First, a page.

Detective Lockley said that at 8.45 p.m., on 4 March, he saw the accused at Saltaire Mills, and told him he was a police officer. He said that at 6.15 that morning Dasha Scherbak was attacked and cut the hand and face, and that he had reason to believe Herin was responsible for the injuries. The accused did not understand what he said, but pointed to his wrist and said, "Dasha Scherbak? Ja."

Witness searched him. and in his trouser pocket found a knife.

He took him to the Bradford Town Hall, and through an interpreter questioned him about feloniously wounding Scherbak, and he replied. “I did the job. I cut her wrist.”

When charged, he said, “I admit I have done it. I did not know there was such a law in this country. In the Ukraine such a deed is not criminal."

A letter written by the accused to Scherbak was translated and read in court. In the letter he said, "You write you are not happy, not sufficient bread and other products. I think you have been spending your money on all sorts of things therefore you have to be without any food. I know you have got clear eyes.”

The latter a Russian saying meaning “Everything you see you have to buy," Herin said he had nothing to say at this stage. His application for ball was refused.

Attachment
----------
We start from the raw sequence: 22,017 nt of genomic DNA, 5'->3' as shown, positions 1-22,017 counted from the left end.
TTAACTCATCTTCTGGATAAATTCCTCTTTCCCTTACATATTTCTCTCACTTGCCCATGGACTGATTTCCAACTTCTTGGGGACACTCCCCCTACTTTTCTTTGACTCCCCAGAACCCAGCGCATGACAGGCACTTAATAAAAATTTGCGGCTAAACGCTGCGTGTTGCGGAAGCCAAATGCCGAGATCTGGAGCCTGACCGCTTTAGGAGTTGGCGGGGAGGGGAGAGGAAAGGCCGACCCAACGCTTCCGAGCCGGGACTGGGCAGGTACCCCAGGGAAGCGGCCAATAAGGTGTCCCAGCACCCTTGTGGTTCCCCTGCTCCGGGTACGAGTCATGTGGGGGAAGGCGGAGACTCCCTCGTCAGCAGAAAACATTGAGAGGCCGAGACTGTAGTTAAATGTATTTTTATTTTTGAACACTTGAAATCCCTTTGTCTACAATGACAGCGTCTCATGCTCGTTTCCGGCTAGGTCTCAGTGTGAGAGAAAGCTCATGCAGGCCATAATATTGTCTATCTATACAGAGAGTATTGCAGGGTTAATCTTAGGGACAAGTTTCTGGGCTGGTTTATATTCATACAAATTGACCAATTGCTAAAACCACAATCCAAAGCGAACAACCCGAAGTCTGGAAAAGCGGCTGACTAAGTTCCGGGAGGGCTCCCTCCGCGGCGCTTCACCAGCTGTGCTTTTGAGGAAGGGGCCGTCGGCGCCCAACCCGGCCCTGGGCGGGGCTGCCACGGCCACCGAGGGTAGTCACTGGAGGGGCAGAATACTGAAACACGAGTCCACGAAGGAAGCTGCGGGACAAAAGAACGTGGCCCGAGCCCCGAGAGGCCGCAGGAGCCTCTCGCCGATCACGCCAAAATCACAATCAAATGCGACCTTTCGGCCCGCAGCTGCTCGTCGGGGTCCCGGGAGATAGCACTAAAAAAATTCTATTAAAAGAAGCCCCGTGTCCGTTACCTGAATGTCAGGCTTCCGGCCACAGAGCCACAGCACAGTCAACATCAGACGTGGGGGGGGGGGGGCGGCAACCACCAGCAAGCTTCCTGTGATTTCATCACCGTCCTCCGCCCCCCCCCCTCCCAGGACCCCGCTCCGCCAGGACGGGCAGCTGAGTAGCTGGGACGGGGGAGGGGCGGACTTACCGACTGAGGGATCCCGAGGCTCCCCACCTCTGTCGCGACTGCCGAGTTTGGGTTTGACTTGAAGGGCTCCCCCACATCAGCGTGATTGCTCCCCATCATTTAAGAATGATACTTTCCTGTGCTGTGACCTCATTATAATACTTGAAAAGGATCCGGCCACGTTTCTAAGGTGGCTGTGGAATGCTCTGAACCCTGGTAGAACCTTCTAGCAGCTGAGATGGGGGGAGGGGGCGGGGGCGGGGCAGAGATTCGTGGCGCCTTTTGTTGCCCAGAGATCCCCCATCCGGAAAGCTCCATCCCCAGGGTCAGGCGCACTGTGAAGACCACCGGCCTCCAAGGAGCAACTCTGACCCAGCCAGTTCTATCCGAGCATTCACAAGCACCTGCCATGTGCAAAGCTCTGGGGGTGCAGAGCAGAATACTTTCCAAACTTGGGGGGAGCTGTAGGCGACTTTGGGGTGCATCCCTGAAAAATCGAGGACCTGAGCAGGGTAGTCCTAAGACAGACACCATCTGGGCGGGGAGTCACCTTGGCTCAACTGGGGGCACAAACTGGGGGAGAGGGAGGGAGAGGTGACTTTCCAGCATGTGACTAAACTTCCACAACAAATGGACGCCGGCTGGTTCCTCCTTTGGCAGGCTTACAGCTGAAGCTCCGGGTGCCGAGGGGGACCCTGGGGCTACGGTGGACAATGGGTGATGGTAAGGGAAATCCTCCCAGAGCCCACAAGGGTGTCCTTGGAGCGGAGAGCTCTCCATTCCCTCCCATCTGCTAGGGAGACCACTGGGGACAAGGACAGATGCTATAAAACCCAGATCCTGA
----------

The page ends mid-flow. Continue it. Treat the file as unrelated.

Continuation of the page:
Excerpt from Report in the Bradford Observer 28 April 1948: -

“It was a savage and brutal attack,” said Mr. Justice Atkinson, when at Leeds Assizes last night he imposed a sentence of 18 months’ imprisonment in Kirilo Herin, a 40 year old Ukrainian, living in Richard Street, Bradford, for an assault on Dasha Scherbak, a Ukrainian woman.


Klos, Stanislaw
c1907 – 1975

Stanislaw Klos married Stanislawa Koziol in 1948 in the Worth Valley district.

Report from the Shipley Times 11 June 1952 as follows:-

An accident at the Shipley works of Salts (Saltaire) Ltd. had a sequel when the firm was summoned for not having machinery securely fenced. Mr. J. R. Phillips, defending, entered a plea of “not guilty” on behalf of the firm, but later changed the plea to one of “guilty.”
Inspector of Factories, Miss N. Curry, said that a Polish operative sustained severe injuries while oiling gear wheels of a backwashing machine, used for washing wool. His right arm had to be amputated. There was no fencing provided for the gear wheels, but there was a wooden barrier enclosing an area around the transmission machinery. It was impossible to oil while outside the barrier, and the worker had to go inside the barrier.